.editorconfig (https://editorconfig.org). In
addition, files having name extensions that are not automatically recognized by
Emacs or Vim (e.g. .tpp) have simple trailers which make these editors recognize
the file type.
If you plan to contribute, please use
initialize your source files. You should define the environment variable
BREEZE_CONTRIBUTOR to the name you wish to appear in your copyright notices.
Also, you should build the
include_guard tool (which is automatically built
with the library: see "Getting started"), and copy it to
If you use Vim, just source
breeze.vim from your
.vimrc and that will take
care of running the initialization script on any file you create in
BREEZE_ROOT or in any subdirectory.
If you use Emacs, please contribute something analogous to
breeze.vim for that
Git commit message template
To enable the Git commit message template provided with the library:
git config --local commit.template ./.git_commit_message_template.txt
For better or for worse, the library uses the Git commit message guidelines outlined at https://chris.beams.io/posts/git-commit/, except that the subject line:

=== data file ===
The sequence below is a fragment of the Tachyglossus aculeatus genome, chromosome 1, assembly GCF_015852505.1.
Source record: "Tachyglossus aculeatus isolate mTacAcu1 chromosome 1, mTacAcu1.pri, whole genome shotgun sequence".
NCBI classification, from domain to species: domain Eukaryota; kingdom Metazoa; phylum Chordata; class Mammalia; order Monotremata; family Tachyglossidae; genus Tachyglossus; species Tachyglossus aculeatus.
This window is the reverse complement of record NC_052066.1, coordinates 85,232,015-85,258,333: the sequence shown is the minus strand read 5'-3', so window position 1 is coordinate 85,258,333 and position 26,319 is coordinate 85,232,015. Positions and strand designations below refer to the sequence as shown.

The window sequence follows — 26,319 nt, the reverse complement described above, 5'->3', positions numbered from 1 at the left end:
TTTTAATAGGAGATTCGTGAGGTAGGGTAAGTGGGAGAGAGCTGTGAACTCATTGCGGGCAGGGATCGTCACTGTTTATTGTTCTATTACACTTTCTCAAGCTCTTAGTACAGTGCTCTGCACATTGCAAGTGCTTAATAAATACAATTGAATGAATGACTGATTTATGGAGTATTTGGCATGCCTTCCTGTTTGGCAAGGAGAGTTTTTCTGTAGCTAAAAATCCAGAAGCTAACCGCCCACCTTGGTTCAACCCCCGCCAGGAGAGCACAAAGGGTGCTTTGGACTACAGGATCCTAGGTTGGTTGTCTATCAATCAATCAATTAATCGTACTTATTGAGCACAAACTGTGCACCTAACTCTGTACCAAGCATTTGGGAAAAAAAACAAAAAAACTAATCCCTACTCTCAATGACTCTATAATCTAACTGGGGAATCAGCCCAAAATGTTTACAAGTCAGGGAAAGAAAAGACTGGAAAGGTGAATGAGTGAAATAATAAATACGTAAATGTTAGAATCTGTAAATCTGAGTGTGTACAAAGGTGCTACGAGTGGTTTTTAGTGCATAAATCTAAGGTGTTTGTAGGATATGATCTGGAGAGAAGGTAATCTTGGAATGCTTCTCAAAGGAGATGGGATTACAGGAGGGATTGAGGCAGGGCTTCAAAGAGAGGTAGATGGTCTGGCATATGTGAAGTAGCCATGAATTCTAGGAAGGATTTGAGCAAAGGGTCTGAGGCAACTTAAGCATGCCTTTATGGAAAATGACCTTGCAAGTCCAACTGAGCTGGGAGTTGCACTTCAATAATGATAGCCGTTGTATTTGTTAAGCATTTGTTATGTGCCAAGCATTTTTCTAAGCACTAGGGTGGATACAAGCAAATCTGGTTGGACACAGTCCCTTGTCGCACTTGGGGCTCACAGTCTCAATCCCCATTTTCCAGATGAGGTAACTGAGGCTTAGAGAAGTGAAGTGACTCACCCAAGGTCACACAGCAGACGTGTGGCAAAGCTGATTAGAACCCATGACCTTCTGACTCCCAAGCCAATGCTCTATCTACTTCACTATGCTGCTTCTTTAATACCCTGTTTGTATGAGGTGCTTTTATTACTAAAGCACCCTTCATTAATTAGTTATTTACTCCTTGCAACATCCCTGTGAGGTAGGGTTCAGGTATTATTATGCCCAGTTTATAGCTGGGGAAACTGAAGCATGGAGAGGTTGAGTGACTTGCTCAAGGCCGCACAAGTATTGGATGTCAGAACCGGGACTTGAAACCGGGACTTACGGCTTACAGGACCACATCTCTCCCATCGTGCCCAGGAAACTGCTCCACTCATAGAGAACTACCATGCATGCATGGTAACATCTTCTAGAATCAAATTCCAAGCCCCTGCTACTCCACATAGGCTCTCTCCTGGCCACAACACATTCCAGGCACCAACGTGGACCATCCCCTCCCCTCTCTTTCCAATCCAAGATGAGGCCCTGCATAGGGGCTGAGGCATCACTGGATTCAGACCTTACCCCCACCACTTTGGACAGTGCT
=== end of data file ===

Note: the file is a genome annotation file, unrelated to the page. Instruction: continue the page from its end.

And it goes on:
can reach 72 characters, just like the body lines (50 is really too little)
is worded in the imperative mood, but doesn't necessarily complete the sentence "this commit will...", e.g. it may begin with "Don't" (I believe that, in fact, this is the intent of the guidelines)
Please, have a look at the guidelines if you are not familiar with them.
Note that, as of August 24, 2020, if you need to use the library with MSVC 2015,
that's quite easy as long as you are willing to give up on
constexpr for some
|Compiler||Minimum supported version|
We will soon add facilities for handling command line options.
Breeze is made available subject to the terms of the 3-Clause BSD License,
reproduced in the file
3_CLAUSE_BSD_LICENSE.txt, at the root of the source
I can't guarantee any kind of support, but if you have an issue with the library, please send me a mail describing the problem (firstname.lastname@example.org) and I will try to address it as soon as possible.
My most heartfelt thank you goes to James Kanze, without whom I wouldn't be the programmer I am.